|The badge that Child 2 wore home today. I'm keeping it; I earned it more than he did.|
He's smooth as silk, man; he has no worries (except fire drills, which were mentioned briefly last night and then not again, so far). Since we had met his teacher yesterday, he's all kinds of prepared for 3rd grade. Last night we were discussing the issue and I asked him what he thought of his teacher. His response: "She's very nice. Not like my LAST teacher.... Mr. F." I was giddy with delight at how hilarious that was and this morning I told as many people as I possibly could, including Mr. F who laughed uproariously. Then after picking him up today I asked him how it went and he got a big smile and said "My teacher is really nice." I think he might have a crush on her. That's awesome.
People have been asking me a lot about that whole "pretend to be normal on the yard" thing that I talked about last week, so here's something I said about the subject in an email I sent to a friend that I'm just copying and pasting (easier than trying to formulate new thoughts); perhaps controversial, perhaps no, but these are my thoughts on the subject:
Yes, in theory kids should be taught to be accepting, but in reality the world is a cruel, harsh place and if you're weird or you stand out you're going to get shit for it. Doesn't it make sense to at least implant the idea that if you want to make your life easier you need to learn how to be like everybody else?
I'm not saying I agree with this, at all, actually I think that everybody should be free to let their freak flag fly, but the worrier mom in me is afraid of what's going to happen when he gets to middle school and high school and the kids could potentially fuck him up bad. He's not socially savvy enough to figure this out for himself and he likely never will be, so shouldn't the grownups who care for him teach him to at least pretend to be normal?
This is probably the hardest part about having a kid with autism, my internal conflict between letting him naturally be who he is and how that directly contradicts with societal norms of how kids are "supposed" to be. One day I hope that he is able to make these decisions for himself and I hope that he will be able to accept himself for who he is, but in the meantime it's my job to (try to) prepare him for whatever kind of shit is headed his way.
Also smooth as silk. The past few days I've been afraid to ask him too much about how he was feeling because I didn't want my anxiety to rub off on him so we just haven't been talking about it at all. He's so mellow, though (one of these days I'm going to blog about how much he's like my brother; but not today). This morning, though, while getting shoes on he says "I'm actually a little bit afraid." "Why?" I said. "Because what if I make a mistake?" I suppose I could have asked him "like what?" but I didn't really think the specifics were that important at that point so I just said "then you say 'UH OH! I made a mistake!' and you try again." He seemed satisfied with that answer. And then in the car on the way, I had been so focused on getting pictures I forgot to buckle him up, so we're halfway down the street when he reminds me that he wasn't buckled. A perfect life lesson! See? Mama makes mistakes, too! HA HA! That was the plan all along, as far as you know! Because I'm all about the life lessons, you see.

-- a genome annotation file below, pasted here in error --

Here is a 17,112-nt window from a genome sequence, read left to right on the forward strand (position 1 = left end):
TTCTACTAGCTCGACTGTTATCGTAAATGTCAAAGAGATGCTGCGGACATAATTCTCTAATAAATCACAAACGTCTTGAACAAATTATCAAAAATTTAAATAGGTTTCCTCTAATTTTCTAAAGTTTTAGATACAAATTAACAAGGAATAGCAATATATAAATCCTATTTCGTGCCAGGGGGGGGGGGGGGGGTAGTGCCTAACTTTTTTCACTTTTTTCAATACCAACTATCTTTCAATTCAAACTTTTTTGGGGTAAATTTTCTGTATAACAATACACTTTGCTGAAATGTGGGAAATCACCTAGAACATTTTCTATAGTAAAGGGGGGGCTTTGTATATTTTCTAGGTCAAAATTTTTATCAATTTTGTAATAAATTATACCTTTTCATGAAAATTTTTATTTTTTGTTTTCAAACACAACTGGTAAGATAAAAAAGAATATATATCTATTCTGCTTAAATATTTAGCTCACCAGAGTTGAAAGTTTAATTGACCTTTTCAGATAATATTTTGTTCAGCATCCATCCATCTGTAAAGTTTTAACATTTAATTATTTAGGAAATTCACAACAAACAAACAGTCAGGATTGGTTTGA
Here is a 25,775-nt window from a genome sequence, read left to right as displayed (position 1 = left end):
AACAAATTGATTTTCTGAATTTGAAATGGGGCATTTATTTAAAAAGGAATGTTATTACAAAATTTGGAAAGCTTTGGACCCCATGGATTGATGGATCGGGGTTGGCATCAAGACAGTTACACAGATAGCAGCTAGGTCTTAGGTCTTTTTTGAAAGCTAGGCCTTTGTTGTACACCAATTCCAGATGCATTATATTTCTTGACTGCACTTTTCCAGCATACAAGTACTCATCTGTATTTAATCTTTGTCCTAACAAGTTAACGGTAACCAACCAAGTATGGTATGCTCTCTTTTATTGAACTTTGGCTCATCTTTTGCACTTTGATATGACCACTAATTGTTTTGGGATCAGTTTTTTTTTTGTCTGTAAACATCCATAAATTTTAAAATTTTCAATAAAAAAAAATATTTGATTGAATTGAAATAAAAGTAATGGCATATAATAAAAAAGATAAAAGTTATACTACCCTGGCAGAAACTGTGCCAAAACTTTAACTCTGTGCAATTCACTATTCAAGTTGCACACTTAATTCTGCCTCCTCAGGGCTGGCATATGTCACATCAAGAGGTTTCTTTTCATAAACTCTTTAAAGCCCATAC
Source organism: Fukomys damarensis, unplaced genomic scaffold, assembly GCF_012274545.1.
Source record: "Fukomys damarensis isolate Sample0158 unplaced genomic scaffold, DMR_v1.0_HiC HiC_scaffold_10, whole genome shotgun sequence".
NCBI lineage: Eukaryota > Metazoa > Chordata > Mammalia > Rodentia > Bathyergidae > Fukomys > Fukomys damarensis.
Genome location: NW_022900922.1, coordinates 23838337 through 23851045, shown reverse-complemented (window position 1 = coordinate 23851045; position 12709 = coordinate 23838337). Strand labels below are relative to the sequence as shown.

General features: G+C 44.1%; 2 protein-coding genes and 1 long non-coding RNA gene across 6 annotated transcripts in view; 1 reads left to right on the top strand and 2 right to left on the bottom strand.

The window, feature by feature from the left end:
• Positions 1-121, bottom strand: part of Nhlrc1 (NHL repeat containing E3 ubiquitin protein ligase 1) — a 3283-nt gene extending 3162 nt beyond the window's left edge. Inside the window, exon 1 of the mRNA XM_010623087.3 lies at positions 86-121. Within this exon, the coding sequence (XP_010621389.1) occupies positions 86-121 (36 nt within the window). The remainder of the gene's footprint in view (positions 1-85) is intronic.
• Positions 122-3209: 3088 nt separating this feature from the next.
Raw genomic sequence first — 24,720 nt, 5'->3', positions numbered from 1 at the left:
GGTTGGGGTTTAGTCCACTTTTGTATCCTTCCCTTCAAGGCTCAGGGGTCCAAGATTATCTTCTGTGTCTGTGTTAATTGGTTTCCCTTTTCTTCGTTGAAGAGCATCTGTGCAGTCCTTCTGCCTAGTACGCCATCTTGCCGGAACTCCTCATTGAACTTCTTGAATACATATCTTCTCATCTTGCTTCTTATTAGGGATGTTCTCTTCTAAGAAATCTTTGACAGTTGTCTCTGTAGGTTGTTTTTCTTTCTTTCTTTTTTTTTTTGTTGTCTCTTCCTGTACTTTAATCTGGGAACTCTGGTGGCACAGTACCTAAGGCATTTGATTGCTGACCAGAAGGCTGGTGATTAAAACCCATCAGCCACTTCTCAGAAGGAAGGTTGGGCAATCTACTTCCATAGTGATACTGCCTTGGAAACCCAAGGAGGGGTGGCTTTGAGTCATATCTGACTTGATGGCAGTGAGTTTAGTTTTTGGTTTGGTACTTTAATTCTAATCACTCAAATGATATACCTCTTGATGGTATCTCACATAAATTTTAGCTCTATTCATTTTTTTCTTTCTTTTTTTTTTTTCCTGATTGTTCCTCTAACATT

Going into the classroom, I wasn't allowed in the door so I walked him up the ramp and he hugged me and said "you're going to be standing here waiting for me, right? And then whenever I look out here I'll see you and feel better?" (heart = break) I said no, I wasn't going to stand there all day, just for one minute until he found his seat and stuff. He hugged me, walked in the door, saw a friend from preschool and they were both immediately doing that 5 year old excited loud talking thing "MY LUNCH IS IN MY BACKPACK? AND MY CUBBY HAS MY NAME ON IT? AND MY MOM'S GOING TO PICK ME UP AFTER SCHOOL?...." etc. I wanted to barf, but I didn't.
Later in the day I was in the library helping to put books on the shelf; I was by the back door, which was open, and the door looks directly over the Kindergarten yard and into the door of the classroom he was in, which was also open. I couldn't see him.... but I could hear him. His voice was ringing out across the damn yard, he was obviously playing with something that he was making a dinosaur which was eating something else and possibly having a race. He does that a lot, make things race; but then they take turns winning because he's just that kind of guy. The only information I got out of him about how his day was had to do with the gingerbread cookies he ate (first he ate the arms, and then the legs, and then the head). That's just good stuff, right there.